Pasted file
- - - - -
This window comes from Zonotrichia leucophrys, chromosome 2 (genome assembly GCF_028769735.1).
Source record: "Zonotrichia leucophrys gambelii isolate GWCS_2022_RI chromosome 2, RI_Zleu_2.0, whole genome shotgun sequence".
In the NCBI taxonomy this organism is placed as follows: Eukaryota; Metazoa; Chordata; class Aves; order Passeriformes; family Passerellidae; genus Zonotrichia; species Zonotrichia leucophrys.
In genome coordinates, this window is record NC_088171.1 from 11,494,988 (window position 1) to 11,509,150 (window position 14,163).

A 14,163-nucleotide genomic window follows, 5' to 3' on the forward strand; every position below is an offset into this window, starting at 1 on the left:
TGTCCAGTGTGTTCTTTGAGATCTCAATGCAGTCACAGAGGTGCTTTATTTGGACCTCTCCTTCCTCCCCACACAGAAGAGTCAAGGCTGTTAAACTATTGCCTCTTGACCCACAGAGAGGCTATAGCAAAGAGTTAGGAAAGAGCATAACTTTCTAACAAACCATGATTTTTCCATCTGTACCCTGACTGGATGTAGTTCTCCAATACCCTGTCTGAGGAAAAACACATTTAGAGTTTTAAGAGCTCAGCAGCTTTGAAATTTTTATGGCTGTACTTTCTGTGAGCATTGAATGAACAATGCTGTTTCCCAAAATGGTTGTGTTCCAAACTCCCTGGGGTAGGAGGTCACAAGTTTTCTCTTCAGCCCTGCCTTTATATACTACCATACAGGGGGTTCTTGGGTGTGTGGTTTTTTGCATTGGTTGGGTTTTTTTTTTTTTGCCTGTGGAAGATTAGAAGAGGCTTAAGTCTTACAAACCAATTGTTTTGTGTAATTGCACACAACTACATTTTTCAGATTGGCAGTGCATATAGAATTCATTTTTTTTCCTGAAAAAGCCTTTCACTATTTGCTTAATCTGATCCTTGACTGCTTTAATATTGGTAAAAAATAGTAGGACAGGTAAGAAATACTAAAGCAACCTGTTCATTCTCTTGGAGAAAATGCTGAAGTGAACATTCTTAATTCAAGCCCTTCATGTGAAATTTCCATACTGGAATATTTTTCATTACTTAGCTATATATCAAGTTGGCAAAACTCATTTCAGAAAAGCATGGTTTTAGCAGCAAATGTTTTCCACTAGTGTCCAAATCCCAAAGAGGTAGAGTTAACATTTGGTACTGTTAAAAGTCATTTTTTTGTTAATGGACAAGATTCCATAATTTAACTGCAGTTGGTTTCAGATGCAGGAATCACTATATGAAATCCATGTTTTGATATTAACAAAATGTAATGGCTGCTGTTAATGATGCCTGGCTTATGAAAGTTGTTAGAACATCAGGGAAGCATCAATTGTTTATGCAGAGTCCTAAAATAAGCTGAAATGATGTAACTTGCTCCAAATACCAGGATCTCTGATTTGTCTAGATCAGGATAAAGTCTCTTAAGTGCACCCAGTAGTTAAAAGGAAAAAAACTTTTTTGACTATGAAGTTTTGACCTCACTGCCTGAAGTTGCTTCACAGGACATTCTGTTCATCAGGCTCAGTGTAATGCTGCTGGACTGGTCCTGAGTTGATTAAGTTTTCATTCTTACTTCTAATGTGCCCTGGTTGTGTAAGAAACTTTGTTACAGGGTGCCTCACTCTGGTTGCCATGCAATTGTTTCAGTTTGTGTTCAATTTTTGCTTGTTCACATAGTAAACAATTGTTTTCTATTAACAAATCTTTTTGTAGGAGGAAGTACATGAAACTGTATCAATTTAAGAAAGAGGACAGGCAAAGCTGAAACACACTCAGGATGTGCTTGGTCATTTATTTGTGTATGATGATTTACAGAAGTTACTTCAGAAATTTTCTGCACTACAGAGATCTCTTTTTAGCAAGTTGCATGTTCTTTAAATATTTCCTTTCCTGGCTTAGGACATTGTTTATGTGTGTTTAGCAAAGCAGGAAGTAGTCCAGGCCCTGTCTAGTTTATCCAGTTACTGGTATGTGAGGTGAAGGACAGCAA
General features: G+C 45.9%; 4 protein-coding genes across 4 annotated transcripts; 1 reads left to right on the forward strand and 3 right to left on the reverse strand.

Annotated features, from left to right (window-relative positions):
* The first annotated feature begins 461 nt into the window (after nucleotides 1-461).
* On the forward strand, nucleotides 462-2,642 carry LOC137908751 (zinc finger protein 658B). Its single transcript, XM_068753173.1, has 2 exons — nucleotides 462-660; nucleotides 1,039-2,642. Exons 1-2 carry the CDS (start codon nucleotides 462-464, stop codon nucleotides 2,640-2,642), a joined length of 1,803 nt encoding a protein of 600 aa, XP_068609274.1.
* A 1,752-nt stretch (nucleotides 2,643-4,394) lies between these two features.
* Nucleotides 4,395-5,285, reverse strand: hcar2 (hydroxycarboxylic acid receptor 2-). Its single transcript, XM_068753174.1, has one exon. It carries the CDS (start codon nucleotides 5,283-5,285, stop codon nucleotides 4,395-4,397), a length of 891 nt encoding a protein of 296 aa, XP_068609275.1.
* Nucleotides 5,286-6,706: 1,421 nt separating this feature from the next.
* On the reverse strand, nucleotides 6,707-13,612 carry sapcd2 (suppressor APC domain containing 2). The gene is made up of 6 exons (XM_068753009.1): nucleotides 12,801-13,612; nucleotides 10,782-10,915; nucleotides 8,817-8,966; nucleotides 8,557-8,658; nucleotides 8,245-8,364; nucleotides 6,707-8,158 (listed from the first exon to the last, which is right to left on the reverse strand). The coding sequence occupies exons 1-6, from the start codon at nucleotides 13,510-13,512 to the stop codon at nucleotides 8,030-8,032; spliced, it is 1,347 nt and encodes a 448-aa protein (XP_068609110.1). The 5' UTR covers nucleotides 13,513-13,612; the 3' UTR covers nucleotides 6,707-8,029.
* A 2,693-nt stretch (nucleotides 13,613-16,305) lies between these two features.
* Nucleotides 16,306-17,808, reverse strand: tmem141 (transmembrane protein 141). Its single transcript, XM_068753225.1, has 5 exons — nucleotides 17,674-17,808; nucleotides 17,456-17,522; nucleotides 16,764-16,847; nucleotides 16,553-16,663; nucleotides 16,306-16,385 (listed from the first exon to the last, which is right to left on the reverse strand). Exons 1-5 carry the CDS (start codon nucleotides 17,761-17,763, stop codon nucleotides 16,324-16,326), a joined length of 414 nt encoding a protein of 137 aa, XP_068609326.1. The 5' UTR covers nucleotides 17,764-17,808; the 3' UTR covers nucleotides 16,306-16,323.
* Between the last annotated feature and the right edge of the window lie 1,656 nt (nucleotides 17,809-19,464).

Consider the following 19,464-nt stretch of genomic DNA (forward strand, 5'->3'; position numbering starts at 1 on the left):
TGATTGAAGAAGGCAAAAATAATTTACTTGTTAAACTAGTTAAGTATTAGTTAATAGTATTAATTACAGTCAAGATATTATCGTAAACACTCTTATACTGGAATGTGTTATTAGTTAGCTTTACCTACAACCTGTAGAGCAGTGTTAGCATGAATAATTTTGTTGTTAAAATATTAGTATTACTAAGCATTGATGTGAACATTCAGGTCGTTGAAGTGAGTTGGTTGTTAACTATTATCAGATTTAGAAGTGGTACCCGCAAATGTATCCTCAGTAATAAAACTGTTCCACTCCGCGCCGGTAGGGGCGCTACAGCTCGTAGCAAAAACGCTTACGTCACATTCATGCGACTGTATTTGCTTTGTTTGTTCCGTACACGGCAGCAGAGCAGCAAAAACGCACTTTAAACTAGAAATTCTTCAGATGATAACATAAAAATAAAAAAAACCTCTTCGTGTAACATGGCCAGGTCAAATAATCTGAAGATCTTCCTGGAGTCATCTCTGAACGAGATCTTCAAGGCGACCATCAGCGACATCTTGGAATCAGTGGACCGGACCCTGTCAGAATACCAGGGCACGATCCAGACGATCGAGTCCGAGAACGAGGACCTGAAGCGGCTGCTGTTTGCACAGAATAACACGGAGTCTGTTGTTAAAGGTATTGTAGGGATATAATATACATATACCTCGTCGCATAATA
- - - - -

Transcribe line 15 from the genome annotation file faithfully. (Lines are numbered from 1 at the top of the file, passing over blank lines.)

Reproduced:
* A 2,693-nt stretch (nucleotides 13,613-16,305) lies between these two features.